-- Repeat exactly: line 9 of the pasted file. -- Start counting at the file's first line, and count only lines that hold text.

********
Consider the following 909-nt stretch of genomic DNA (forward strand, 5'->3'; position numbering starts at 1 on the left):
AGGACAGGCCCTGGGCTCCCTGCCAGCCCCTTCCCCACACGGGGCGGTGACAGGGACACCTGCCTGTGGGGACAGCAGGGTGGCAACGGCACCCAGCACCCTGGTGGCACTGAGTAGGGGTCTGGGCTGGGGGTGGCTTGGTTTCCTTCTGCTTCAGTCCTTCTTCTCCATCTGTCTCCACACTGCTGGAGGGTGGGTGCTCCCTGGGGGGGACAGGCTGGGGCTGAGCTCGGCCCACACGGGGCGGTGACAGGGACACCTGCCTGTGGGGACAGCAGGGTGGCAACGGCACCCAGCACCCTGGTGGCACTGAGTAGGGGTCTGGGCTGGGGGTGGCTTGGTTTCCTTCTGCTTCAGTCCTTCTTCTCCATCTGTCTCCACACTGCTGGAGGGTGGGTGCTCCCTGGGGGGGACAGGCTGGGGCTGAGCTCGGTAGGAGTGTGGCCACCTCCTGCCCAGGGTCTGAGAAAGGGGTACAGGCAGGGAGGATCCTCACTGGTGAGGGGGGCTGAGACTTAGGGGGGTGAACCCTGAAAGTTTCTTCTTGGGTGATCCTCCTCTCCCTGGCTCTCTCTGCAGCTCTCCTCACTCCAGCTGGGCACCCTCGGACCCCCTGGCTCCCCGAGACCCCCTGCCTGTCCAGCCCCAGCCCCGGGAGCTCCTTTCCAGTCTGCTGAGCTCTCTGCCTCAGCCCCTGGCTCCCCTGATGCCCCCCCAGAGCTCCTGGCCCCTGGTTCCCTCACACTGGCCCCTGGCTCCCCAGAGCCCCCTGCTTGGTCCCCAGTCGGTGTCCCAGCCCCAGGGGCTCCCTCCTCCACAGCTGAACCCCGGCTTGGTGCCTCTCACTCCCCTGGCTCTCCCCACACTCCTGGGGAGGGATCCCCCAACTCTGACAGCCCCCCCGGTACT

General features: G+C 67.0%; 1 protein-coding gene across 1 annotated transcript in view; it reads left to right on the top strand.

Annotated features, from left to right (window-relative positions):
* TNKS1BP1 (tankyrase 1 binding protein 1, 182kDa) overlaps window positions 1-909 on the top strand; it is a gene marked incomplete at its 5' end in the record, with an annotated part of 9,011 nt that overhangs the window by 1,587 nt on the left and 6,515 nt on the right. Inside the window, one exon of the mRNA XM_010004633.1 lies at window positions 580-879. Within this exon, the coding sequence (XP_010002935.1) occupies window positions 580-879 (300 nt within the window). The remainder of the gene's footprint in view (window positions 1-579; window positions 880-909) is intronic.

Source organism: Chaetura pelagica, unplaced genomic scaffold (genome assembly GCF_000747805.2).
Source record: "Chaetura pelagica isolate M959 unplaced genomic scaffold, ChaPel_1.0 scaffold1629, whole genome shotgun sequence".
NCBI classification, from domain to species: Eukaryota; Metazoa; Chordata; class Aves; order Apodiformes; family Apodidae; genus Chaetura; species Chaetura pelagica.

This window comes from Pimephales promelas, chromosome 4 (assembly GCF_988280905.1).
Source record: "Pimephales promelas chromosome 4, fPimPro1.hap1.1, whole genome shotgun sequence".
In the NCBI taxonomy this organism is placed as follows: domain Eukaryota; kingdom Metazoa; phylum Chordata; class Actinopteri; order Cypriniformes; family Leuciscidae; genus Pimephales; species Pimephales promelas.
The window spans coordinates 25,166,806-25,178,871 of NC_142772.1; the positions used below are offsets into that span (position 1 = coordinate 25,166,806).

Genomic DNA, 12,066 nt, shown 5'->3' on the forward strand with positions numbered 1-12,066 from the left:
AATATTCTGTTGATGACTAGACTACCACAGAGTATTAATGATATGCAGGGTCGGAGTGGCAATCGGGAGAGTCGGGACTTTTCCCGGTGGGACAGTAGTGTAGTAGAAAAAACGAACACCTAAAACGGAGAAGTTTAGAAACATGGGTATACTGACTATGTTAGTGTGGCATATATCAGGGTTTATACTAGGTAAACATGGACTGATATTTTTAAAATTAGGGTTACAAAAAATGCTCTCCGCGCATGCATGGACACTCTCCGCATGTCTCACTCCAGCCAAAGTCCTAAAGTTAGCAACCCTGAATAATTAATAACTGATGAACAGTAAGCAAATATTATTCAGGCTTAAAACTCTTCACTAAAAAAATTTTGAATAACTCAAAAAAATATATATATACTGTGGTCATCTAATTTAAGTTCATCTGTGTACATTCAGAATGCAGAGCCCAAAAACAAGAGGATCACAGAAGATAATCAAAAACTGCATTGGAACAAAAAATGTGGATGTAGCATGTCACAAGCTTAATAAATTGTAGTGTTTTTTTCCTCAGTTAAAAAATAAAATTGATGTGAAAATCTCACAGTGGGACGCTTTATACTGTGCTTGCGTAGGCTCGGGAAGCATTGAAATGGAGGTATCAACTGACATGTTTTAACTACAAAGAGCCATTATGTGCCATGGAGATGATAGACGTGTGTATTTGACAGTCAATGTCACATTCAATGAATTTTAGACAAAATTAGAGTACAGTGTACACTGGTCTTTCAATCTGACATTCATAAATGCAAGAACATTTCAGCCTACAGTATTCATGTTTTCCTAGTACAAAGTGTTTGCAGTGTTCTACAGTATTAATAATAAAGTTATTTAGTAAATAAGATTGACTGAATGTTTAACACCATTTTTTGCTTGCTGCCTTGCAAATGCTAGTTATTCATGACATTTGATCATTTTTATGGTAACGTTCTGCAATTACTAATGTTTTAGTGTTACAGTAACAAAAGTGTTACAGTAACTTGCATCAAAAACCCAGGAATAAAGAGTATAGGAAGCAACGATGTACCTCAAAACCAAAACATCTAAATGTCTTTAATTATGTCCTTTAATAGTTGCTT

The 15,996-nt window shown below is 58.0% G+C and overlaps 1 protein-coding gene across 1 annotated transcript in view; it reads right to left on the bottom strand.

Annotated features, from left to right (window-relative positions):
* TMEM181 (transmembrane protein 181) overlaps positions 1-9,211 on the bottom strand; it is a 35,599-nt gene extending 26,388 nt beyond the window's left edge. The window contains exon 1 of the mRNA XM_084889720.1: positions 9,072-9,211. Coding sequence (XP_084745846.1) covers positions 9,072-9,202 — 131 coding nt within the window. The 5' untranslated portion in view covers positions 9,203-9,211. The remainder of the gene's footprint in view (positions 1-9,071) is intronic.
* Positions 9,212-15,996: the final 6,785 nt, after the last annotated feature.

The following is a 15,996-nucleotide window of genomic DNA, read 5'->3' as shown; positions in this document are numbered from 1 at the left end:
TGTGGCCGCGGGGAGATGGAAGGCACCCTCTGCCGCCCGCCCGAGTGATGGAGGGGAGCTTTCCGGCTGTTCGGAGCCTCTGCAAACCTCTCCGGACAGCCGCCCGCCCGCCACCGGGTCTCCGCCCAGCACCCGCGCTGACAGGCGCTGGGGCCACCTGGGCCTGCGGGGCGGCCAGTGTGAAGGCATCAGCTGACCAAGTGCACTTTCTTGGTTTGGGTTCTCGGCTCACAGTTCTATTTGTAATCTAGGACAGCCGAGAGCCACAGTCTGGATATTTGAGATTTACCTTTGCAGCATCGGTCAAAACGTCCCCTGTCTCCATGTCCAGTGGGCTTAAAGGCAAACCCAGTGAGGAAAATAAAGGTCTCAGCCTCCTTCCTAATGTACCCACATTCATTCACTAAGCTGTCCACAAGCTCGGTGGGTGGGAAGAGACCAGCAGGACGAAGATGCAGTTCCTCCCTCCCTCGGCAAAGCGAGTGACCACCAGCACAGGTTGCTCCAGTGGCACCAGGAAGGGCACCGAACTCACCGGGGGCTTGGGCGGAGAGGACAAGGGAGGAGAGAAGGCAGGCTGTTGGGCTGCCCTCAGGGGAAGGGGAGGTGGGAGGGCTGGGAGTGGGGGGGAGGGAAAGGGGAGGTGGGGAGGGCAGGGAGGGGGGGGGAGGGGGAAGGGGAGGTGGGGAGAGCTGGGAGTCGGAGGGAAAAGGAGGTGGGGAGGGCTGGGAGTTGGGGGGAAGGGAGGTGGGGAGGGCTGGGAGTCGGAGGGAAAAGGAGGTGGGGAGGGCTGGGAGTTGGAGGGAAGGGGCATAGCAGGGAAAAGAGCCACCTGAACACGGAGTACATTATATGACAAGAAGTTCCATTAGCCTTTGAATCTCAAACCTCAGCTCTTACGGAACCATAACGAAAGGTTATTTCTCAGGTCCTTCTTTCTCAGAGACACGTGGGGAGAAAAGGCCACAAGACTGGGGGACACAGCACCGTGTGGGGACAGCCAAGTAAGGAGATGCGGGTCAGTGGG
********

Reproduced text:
This window comes from Pimephales promelas, chromosome 4 (assembly GCF_988280905.1).